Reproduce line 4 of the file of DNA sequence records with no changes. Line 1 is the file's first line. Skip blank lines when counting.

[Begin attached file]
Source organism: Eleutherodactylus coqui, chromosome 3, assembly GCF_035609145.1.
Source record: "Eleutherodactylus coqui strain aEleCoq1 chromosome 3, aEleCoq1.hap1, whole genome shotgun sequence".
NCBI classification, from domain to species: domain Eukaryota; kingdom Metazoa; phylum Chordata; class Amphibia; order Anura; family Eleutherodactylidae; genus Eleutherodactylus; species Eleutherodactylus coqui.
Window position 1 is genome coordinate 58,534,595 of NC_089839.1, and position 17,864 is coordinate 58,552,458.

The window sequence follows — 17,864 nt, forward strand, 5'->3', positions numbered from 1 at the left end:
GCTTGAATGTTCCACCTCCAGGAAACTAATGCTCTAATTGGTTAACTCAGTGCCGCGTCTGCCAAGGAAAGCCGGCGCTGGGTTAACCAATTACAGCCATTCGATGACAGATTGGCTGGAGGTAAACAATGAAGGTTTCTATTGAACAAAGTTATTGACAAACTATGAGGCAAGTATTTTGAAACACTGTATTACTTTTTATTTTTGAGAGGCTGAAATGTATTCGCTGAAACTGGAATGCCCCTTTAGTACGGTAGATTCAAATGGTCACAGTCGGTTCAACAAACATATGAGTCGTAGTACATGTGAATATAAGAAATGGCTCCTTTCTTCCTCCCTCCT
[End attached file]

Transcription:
Window position 1 is genome coordinate 58,534,595 of NC_089839.1, and position 17,864 is coordinate 58,552,458.